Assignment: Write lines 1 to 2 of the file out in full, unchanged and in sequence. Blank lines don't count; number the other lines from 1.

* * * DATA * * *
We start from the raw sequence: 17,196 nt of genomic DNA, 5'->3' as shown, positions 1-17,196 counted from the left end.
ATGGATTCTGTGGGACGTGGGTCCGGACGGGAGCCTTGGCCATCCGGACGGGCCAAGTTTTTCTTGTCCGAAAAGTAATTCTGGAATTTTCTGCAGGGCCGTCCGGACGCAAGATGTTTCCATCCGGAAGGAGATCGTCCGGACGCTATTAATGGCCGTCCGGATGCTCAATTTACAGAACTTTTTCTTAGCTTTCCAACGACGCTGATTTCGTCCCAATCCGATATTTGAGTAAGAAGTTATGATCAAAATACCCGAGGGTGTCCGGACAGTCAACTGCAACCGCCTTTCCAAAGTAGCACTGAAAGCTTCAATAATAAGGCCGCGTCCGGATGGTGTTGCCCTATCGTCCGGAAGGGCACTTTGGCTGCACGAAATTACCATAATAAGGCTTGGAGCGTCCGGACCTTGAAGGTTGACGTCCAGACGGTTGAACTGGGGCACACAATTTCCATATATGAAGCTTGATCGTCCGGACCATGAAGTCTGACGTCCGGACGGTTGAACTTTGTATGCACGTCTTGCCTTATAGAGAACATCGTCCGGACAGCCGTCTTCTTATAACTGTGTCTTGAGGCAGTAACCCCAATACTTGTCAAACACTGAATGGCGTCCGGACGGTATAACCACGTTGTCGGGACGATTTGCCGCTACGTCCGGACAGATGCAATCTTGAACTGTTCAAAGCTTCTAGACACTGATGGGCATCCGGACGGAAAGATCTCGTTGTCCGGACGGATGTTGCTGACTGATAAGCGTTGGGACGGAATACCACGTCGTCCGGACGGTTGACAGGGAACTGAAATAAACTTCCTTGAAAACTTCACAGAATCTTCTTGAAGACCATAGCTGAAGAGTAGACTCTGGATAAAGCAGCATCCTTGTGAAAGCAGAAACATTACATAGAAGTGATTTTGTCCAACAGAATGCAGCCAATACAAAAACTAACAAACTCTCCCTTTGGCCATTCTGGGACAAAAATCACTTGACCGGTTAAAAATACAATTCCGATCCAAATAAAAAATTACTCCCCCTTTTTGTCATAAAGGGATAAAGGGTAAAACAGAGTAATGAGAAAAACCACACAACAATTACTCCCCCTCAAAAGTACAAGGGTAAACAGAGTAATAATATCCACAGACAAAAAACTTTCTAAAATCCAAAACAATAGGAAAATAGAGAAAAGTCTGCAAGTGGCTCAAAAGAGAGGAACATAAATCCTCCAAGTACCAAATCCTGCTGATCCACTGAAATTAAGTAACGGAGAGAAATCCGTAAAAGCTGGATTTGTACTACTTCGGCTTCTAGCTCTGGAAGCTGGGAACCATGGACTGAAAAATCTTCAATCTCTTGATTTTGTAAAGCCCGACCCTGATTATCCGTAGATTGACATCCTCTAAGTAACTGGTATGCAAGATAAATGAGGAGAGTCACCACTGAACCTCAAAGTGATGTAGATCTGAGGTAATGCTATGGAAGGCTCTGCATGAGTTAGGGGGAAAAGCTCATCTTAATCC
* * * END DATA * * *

We start from the raw sequence: 17,196 nt of genomic DNA, 5'->3' as shown, positions 1-17,196 counted from the left end.
ATGGATTCTGTGGGACGTGGGTCCGGACGGGAGCCTTGGCCATCCGGACGGGCCAAGTTTTTCTTGTCCGAAAAGTAATTCTGGAATTTTCTGCAGGGCCGTCCGGACGCAAGATGTTTCCATCCGGAAGGAGATCGTCCGGACGCTATTAATGGCCGTCCGGATGCTCAATTTACAGAACTTTTTCTTAGCTTTCCAACGACGCTGATTTCGTCCCAATCCGATATTTGAGTAAGAAGTTATGATCAAAATACCCGAGGGTGTCCGGACAGTCAACTGCAACCGCCTTTCCAAAGTAGCACTGAAAGCTTCAATAATAAGGCCGCGTCCGGATGGTGTTGCCCTATCGTCCGGAAGGGCACTTTGGCTGCACGAAATTACCATAATAAGGCTTGGAGCGTCCGGACCTTGAAGGTTGACGTCCAGACGGTTGAACTGGGGCACACAATTTCCATATATGAAGCTTGATCGTCCGGACCATGAAGTCTGACGTCCGGACGGTTGAACTTTGTATGCACGTCTTGCCTTATAGAGAACATCGTCCGGACAGCCGTCTTCTTATAACTGTGTCTTGAGGCAGTAACCCCAATACTTGTCAAACACTGAATGGCGTCCGGACGGTATAACCACGTTGTCGGGACGATTTGCCGCTACGTCCGGACAGATGCAATCTTGAACTGTTCAAAGCTTCTAGACACTGATGGGCATCCGGACGGAAAGATCTCGTTGTCCGGACGGATGTTGCTGACTGATAAGCGTTGGGACGGAATACCACGTCGTCCGGACGGTTGACAGGGAACTGAAATAAACTTCCTTGAAAACTTCACAGAATCTTCTTGAAGACCATAGCTGAAGAGTAGACTCTGGATAAAGCAGCATCCTTGTGAAAGCAGAAACATTACATAGAAGTGATTTTGTCCAACAGAATGCAGCCAATACAAAAACTAACAAACTCTCCCTTTGGCCATTCTGGGACAAAAATCACTTGACCGGTTAAAAATACAATTCCGATCCAAATAAAAAATTACTCCCCCTTTTTGTCATAAAGGGATAAAGGGTAAAACAGAGTAATGAGAAAAACCACACAACAATTACTCCCCCTCAAAAGTACAAGGGTAAACAGAGTAATAATATCCACAGACAAAAAACTTTCTAAAATCCAAAACAATAGGAAAATAGAGAAAAGTCTGCAAGTGGCTCAAAAGAGAGGAACATAAATCCTCCAAGTACCAAATCCTGCTGATCCACTGAAATTAAGTAACGGAGAGAAATCCGTAAAAGCTGGATTTGTACTACTTCGGCTTCTAGCTCTGGAAGCTGGGAACCATGGACTGAAAAATCTTCAATCTCTTGATTTTGTAAAGCCCGACCCTGATTATCCGTAGATTGACATCCTCTAAGTAACTGGTATGCAAGATAAATGAGGAGAGTCACCACTGAACCTCAAAGTGATGTAGATCTGAGGTAATGCTATGGAAGGCTCTGCATGAGTTAGGGGGAAAAGCTCATCTTAATCC